This post on the Fortnow/Gasarch blog caught my eye, partly because some of my own work is cited, towards the end. In the post, Lance Fortnow argues that proofs of NP-completeness do not constitute work in computational complexity, but rather in algorithms. This is because a typical NP-completeness proof consists of an efficient algorithm that translates an instance of some pre-existing NP-complete problem, into a corresponding instance of the problem of interest.
Lance's dividing-line between "algorithms" and "computational complexity" disagrees with a passage of text I wrote for one of the pages of my research group, in which I said: This kind of analysis belongs to two closely-related research fields: algorithmics, the design of algorithms with provable performance guarantees, and computational complexity, the classification of problems according to the kinds of algorithms that can solve them. According to what I wrote, an NP-completeness result is a work of computational complexity, albeit not usually a very interesting one.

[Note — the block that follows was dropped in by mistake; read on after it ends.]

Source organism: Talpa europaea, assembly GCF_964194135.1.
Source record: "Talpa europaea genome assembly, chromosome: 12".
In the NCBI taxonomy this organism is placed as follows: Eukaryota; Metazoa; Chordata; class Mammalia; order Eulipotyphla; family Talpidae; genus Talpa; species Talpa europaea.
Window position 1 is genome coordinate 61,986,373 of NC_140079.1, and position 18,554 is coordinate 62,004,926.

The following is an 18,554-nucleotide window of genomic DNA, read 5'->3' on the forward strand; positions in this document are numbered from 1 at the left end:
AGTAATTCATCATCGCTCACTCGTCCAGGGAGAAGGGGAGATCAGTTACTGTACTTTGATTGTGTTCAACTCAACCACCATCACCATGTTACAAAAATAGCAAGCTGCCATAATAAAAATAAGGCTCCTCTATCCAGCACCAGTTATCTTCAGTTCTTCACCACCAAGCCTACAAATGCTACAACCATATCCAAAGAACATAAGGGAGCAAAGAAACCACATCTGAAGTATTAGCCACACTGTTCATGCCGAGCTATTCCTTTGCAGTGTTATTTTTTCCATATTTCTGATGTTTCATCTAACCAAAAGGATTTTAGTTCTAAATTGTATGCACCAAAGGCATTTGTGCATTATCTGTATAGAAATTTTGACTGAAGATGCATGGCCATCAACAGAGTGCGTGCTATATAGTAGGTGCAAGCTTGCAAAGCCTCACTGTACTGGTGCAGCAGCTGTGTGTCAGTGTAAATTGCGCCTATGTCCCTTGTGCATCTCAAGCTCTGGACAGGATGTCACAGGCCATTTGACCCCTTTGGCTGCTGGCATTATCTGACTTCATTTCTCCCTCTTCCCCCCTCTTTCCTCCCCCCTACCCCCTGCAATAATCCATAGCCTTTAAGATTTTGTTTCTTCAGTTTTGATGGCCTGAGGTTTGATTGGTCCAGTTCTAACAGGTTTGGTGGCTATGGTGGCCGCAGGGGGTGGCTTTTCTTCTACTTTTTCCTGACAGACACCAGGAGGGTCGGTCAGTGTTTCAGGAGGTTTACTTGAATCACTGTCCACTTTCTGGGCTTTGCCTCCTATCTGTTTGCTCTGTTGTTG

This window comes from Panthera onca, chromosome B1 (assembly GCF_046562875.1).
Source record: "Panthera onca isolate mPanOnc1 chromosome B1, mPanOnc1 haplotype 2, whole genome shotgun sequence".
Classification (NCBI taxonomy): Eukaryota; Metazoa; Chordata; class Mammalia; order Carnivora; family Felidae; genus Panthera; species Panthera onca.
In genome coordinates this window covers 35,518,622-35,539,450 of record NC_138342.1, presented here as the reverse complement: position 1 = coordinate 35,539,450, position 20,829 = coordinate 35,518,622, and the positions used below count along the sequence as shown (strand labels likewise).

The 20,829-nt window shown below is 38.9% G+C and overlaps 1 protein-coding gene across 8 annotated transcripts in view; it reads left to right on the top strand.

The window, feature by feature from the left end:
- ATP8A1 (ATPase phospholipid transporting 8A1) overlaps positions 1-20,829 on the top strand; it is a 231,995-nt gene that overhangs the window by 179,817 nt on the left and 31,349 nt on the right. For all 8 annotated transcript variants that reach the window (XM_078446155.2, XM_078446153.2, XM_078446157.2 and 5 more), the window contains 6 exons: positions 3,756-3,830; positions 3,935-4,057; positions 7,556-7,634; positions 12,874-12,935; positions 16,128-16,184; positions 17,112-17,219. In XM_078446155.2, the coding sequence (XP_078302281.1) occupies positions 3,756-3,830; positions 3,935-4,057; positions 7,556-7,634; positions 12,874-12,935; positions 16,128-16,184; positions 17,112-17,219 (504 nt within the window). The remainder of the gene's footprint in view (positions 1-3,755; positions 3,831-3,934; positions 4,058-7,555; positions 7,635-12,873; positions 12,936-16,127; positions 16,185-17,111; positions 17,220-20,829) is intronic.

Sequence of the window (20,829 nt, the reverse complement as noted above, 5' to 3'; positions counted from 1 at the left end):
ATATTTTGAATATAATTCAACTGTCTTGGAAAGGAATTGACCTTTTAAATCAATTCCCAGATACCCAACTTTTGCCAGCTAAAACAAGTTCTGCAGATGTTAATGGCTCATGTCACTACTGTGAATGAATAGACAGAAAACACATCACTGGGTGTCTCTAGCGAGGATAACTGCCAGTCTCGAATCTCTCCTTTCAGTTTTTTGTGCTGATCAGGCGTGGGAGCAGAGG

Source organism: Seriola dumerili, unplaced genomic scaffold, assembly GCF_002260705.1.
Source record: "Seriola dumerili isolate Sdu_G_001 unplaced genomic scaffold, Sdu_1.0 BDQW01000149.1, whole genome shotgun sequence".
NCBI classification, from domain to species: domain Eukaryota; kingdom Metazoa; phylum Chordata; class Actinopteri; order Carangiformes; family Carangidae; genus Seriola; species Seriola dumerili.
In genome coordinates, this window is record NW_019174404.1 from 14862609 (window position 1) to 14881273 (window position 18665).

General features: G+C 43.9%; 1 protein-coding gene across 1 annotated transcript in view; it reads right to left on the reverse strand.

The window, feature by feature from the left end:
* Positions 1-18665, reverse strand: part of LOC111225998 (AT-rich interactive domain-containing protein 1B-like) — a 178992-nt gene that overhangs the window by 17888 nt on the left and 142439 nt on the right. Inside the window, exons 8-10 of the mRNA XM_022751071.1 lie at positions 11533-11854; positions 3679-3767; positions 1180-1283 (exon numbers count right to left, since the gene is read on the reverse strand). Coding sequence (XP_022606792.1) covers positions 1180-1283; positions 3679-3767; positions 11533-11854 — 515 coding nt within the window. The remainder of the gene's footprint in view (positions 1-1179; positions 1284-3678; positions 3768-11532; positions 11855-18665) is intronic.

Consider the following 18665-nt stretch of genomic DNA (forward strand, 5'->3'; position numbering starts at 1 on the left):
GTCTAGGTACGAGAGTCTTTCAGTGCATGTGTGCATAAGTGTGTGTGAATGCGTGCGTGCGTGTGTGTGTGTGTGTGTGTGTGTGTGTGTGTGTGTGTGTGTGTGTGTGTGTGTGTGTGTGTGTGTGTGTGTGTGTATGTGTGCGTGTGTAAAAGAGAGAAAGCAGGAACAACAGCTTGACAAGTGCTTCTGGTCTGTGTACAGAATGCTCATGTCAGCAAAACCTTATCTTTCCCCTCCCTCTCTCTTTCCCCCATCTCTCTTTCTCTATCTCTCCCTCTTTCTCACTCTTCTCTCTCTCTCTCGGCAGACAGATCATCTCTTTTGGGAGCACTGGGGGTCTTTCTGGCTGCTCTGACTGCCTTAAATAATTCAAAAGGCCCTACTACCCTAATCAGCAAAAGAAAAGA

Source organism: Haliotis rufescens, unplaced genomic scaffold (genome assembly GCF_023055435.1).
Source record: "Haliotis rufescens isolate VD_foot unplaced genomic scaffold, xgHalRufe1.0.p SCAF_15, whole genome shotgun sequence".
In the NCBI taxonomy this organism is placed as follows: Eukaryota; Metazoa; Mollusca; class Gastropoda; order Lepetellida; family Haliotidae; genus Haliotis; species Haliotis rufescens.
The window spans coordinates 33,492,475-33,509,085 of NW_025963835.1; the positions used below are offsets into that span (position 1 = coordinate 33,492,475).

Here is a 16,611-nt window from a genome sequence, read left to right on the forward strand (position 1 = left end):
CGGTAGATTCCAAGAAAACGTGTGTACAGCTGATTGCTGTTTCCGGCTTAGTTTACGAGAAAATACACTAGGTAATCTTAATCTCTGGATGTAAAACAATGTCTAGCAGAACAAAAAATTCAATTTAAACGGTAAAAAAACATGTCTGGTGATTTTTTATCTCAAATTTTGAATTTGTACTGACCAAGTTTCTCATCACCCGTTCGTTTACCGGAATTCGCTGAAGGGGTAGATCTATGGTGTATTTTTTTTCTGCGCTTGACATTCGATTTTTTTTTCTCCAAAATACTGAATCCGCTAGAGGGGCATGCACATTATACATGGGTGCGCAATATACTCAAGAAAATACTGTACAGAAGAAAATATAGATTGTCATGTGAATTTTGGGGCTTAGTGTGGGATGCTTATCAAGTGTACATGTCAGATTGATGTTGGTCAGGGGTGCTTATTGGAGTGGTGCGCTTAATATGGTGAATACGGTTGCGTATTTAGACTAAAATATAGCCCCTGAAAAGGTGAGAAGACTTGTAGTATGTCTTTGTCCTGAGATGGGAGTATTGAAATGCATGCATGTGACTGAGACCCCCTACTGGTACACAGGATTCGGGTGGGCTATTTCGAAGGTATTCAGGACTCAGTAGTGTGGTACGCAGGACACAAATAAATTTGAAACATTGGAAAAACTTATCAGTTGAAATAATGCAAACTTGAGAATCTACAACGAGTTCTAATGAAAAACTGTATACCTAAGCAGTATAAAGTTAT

I would not be that interested in getting into a debate about where exactly to draw this dividing-line. But I tend to prefer my own definition, mainly because it defines computational complexity in terms of what it is, rather than what it isn't. The other problem with Lance's definition is that one can imagine some Grand Inquisitor of Computational Complexity, managing to exile all sorts of results from the hallowed halls of computational complexity to the chilly uplands of algorithms, on the grounds that they are often tainted with algorithmic content. Take for example Savitch's Theorem, and its corollary that nondetermistic polynomial space is equivalent to deterministic polynomial space. The proof uses the reachability method, which is clearly an algorithm.